Other studies have shown the opposite to be true. Marples et al. (1989) tested the toxicity of two species, both with red wings and black spots, on birds. He found that one was much more toxic than the other. This would suggest that color alone can not be used to determine how toxic a species may be.
These findings show that ladybugs with a variety of color combinations can be poisonous including orange, red, black, and yellow. There are more than 6000 species of lady beetle, most of which have not been studied regarding their toxicity. Therefore it would be difficult to say, with certainty, that any color or pattern means a ladybug isn’t poisonous.
Mimicry is likely a part of the puzzle when it comes to using color to predict toxicity in ladybugs. Mimicry is a defensive technique used by many insects which have evolved to look like other species to deter predators. One example of an insect using mimicry is the hover fly which resembles bees or wasps to scare away predators.
Some red ladybugs may just be using mimicry to trick predators into thinking they are poisonous. This benefits the individual because toxins cost energy to produce. Species using mimicry enjoy the benefits of scaring predators away without having to exert energy to produce toxins.
Research about the relationship between toxicity and coloration in lady beetles is ongoing. While we know that certain species are more toxic than others, there is still some debate about the relationship toxins have with color.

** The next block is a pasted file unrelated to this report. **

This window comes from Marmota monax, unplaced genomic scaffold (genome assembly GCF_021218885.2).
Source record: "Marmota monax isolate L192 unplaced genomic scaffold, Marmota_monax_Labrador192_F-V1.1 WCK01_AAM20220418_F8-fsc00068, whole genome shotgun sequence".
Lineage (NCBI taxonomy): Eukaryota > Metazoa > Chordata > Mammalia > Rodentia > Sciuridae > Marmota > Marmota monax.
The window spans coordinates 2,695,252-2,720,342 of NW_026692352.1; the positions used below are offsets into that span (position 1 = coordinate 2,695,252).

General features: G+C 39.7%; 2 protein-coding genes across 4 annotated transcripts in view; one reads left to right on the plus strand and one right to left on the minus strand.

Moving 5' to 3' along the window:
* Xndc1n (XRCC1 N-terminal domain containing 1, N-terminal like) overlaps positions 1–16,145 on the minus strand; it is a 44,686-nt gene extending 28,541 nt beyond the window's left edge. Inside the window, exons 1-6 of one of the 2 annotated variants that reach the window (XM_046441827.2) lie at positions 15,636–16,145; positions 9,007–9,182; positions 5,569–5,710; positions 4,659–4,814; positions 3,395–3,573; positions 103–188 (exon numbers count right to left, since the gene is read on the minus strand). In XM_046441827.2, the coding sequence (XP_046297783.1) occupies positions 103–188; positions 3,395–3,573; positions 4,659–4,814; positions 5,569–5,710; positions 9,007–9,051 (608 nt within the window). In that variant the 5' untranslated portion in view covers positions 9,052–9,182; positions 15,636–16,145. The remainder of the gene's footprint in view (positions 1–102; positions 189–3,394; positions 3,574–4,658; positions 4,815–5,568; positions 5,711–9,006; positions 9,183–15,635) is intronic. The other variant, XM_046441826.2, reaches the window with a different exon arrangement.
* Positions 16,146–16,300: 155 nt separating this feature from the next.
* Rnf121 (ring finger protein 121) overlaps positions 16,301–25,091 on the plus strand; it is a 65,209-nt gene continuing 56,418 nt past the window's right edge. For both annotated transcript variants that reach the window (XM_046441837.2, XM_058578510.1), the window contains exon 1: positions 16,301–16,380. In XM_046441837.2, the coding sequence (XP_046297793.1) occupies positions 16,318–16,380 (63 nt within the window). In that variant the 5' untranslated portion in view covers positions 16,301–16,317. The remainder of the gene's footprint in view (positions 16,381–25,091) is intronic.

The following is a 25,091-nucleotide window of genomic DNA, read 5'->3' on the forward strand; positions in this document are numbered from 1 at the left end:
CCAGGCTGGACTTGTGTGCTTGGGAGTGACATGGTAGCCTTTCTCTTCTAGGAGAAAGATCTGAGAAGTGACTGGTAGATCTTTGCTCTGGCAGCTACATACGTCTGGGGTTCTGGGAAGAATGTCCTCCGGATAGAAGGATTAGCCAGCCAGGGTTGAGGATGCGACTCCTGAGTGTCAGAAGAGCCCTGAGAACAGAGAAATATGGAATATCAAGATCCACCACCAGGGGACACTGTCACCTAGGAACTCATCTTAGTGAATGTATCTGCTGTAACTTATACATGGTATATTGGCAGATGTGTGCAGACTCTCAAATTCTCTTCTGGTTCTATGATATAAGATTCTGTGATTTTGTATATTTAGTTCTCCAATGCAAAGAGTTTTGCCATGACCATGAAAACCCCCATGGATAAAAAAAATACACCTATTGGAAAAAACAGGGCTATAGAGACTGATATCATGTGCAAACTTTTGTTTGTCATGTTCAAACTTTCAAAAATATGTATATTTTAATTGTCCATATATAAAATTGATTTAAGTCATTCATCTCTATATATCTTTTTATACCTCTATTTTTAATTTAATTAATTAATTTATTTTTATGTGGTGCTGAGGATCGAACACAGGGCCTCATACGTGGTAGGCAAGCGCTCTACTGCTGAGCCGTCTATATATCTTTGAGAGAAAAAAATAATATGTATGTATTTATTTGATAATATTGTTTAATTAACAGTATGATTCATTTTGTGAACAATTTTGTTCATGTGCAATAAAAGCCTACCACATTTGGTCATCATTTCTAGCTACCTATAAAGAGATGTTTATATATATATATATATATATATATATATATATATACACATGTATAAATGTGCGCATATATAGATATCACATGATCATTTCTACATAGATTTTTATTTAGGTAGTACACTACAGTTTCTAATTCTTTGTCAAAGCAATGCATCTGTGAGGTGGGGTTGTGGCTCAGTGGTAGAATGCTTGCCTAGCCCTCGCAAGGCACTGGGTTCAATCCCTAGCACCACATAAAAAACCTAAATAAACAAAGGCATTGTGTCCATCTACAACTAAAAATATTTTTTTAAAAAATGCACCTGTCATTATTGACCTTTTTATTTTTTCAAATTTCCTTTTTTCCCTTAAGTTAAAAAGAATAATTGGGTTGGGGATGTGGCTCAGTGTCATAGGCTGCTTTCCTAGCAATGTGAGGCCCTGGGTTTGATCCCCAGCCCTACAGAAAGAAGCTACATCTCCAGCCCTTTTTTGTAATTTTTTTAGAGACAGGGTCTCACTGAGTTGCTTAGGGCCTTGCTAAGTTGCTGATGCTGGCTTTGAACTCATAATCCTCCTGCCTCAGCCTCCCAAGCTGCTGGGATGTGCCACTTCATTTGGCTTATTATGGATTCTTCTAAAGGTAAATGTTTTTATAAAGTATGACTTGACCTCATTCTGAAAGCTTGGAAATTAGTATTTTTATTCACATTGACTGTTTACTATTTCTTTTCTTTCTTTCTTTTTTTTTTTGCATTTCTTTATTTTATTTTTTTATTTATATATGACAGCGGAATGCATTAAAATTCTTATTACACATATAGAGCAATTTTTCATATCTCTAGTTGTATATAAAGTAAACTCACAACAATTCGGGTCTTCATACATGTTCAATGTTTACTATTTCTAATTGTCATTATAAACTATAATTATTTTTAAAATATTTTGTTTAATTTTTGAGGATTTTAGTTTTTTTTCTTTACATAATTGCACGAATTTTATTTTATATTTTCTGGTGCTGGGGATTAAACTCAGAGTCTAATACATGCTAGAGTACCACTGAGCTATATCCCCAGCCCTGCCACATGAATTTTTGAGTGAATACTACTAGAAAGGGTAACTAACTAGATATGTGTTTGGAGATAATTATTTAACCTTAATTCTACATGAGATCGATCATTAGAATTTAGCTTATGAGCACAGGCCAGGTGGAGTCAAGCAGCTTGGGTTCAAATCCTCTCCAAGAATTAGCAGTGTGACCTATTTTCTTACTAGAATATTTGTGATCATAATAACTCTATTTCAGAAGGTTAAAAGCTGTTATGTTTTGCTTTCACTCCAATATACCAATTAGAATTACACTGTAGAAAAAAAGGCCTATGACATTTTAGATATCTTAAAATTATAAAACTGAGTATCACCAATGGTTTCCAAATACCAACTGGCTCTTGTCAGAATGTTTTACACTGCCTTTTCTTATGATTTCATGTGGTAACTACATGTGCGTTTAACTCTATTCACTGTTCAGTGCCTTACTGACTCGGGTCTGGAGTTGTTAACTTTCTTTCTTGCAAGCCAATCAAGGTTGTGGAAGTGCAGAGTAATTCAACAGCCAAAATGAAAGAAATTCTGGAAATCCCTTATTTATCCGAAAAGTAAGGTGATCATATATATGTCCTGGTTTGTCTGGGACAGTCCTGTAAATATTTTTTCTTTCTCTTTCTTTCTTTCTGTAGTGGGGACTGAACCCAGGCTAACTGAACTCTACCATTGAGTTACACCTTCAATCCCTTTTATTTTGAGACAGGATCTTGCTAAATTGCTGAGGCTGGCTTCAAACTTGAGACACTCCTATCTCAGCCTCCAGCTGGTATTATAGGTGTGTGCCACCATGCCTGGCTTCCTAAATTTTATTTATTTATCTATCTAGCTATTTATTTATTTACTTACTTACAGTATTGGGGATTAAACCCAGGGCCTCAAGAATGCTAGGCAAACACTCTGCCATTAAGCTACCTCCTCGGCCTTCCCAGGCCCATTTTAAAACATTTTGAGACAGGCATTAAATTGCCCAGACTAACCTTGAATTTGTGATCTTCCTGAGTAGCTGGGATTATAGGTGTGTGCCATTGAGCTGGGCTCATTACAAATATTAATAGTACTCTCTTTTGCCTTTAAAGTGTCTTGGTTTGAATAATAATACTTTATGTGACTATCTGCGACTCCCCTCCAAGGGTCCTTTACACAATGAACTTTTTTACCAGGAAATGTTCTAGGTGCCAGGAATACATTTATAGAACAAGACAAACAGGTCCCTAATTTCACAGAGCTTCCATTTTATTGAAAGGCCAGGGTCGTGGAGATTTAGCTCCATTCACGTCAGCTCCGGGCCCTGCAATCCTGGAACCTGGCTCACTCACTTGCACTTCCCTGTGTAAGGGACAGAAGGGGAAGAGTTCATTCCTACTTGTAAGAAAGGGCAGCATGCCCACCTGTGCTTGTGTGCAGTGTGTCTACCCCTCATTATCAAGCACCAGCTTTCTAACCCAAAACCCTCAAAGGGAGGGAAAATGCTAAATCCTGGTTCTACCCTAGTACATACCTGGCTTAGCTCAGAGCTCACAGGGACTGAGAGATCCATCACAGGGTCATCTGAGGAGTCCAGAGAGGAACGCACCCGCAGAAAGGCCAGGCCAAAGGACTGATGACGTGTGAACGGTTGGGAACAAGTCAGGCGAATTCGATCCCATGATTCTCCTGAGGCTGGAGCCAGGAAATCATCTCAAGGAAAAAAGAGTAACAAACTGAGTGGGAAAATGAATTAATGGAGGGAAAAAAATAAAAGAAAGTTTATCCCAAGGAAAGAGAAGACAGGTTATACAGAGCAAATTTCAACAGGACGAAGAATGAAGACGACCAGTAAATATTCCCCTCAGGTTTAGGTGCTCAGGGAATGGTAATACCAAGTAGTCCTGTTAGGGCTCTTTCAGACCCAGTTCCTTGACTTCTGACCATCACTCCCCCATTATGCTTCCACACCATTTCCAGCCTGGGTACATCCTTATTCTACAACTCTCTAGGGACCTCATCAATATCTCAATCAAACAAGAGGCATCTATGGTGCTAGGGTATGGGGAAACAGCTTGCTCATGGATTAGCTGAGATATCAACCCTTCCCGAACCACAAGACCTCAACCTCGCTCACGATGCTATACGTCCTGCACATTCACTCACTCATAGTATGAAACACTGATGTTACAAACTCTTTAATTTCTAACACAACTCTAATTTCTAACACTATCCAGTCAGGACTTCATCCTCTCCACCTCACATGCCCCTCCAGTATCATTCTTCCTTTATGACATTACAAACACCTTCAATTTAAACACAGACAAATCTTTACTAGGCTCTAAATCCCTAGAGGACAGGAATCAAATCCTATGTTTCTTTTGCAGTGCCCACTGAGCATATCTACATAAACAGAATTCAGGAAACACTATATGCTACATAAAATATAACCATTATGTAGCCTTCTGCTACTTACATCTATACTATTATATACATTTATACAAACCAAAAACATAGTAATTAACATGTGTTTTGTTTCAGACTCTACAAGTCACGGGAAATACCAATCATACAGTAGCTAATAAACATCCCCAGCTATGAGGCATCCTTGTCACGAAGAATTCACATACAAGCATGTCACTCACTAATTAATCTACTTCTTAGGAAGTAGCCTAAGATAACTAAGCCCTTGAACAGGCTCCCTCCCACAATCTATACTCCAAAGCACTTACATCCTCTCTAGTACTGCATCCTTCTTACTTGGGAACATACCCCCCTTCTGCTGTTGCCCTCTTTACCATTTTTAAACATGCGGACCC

5. Fact: Ladybugs Can Cause Allergies
The allergies these beetles can cause are probably the most ‘dangerous’ effect they can have on humans. Like many indoor insect pests, including cockroaches and dust mites, ladybugs can induce a variety of allergic reactions in certain people when they seek shelter inside for the winter.
The multicolored Asian lady beetle is the primary culprit of ladybug-induced allergies since they are the only known species to infest homes in large numbers. Fortunately, ladybugs are not persistent in homes year-round like cockroaches and dust mites. They generally leave houses in spring or die during the winter.
Unlike dust mites, who spread, multiply, and leave their allergens throughout the home, the allergens from ladybugs are easily removed. They tend to congregate in one area of the home and allergy symptoms quickly disappear after they are removed.
Now that you know the facts and myths about ladybugs, you should feel more at ease about them not causing serious harm to you or your pets. As long as you don’t pick them up, ingest tons of them, and clean them up when you find them inside, they shouldn’t pose any danger to you.
These are great insects to have in your garden because they consume a lot of different garden pests. Now you can rest assured that they aren’t a danger but rather a friend when you find them wandering around outside.
 Glisan King, A., & Meinwald, J. (1996). Review of the defensive chemistry of coccinellids. Chemical Reviews, 96(3), 1105-1122.
 Goetz, D.W., 2008, March. Harmonia axyridis ladybug invasion and allergy. In Allergy & Asthma Proceedings (Vol. 29, No. 2).
 María Arenas, L., Walter, D. and Stevens, M., 2015. Signal honesty and predation risk among a closely related group of aposematic species. Scientific Reports, 5(1), pp.1-12.
 Marples, N. M., Brakefield, P. M., & Cowie, R. J. (1989). Differences between the 7‐spot and 2‐spot ladybird beetles (Coccinellidae) in their toxic effects on a bird predator. Ecological Entomology, 14(1), 79-84.
 Stocks, I. C., & Lindsey, D. E. (2008). Acute corrosion of the oral mucosa in a dog due to ingestion of multicolored Asian lady beetles (Harmonia axyridis: Coccinellidae). Toxicon, 52(2), 389-391.